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Published: Sunday, 7/16/2006

Tourist treasure in Kingston

BY ERICA BLAKE
BLADE STAFF WRITER
Scuba divers pass the ruins of the George A. Marsh, one of the shipwrecks that attract tourists to Kingston, Ont. Scuba divers pass the ruins of the George A. Marsh, one of the shipwrecks that attract tourists to Kingston, Ont.
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KINGSTON, Ont. - Ask some of Kingston's residents what their city is best known for today and you may just hear "universities and prisons."

But although it is home to three university campuses and Canada's largest group of federal prisons, Kingston boasts miles of waterfront property, a year full of festivals, and nearly two dozen museums, art galleries, and historic sites.

The oldest city in Ontario, Kingston is a tourist destination for both history buffs and those who love the water. It is located roughly halfway between Toronto and Montreal at the eastern end of Lake Ontario near the mouth of the St. Lawrence River.

For some visitors, it is the city's rich military past that lures them. For many others, it is the lapping water of Lake Ontario that makes it a worthy destination.

The best visit is one where you make the time to do both.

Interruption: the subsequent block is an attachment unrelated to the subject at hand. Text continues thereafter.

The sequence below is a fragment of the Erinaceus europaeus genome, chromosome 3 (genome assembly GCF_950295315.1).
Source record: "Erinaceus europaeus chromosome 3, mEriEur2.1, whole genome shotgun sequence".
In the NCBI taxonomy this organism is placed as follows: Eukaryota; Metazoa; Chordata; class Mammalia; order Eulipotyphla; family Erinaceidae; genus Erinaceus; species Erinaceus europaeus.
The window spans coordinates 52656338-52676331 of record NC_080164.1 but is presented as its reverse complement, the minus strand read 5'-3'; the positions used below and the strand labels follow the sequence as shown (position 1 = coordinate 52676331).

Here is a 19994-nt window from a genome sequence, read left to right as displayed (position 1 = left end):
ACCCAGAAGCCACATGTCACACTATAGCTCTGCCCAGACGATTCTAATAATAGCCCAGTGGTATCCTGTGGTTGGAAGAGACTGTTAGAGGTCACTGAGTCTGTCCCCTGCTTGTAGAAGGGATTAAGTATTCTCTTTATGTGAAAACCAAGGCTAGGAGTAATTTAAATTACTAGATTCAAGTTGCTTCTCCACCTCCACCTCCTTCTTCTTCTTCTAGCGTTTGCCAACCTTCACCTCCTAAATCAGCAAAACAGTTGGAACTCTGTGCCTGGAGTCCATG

And if you're lucky, you may get a glimpse of actor Dan Ackroyd, a prominant Kingstonian who has been known to wander the streets when he's in town.

On a recent visit to the Canadian city - nicknamed "The Limestone City" because it is built on a bedrock of limestone - I saw no Hollywood icons but plenty of college students. Amid the government buildings and just outside the small commercial district downtown are the small campuses of Queen's University, the Royal Military College of Canada, and a campus of St. Lawrence College.

The students can be found in the pubs, the many ethnic restaurants, and resting easily in the plethora of lakefront parks. (According to 2001 census data, about 10 percent of the nearly 147,000 people living in the greater Kingston area are students.)

In fact, one of them who was working in a local Thai restaurant suggested a visit to Canada's Penitentiary Museum, or Musee Penitentiaire du Canada, one of Kingston's more unusual museums.

Housed in the warden's residence of the original Kingston Penitentiary - and sandwiched between the current fortress that houses Canada's criminals and a prison for women - the museum is free to the public.

The small museum, which does accept donations and only has regular summer hours, starts in the days of hard labor and runs to the current focus on "interactive counseling and education."

Offering a look at Canada's federal penitentiary system, the museum displays punishment devices used decades ago, several homemade weapons - and their hiding places - that have been confiscated over the years, and some of the prisoners' clever attempts at escape.

Another museum worth visiting is the Marine Museum of the Great Lakes. (I should admit that I was in Kingston to scuba dive Lake Ontario's many famous shipwrecks.) Located on the water's edge, the museum has galleries filled with hands-on exhibits that explore the stories of fresh-water sailors.

Docked outside is the Alexander Henry Museum Ship Bed & Breakfast, a 3,000-ton Coast Guard icebreaker retired in 1985 that now serves as a floating hotel. Open during the day to those wishing to explore the ship, at night it closes to all but those visitors who sleep in the quarters once used by the mariners.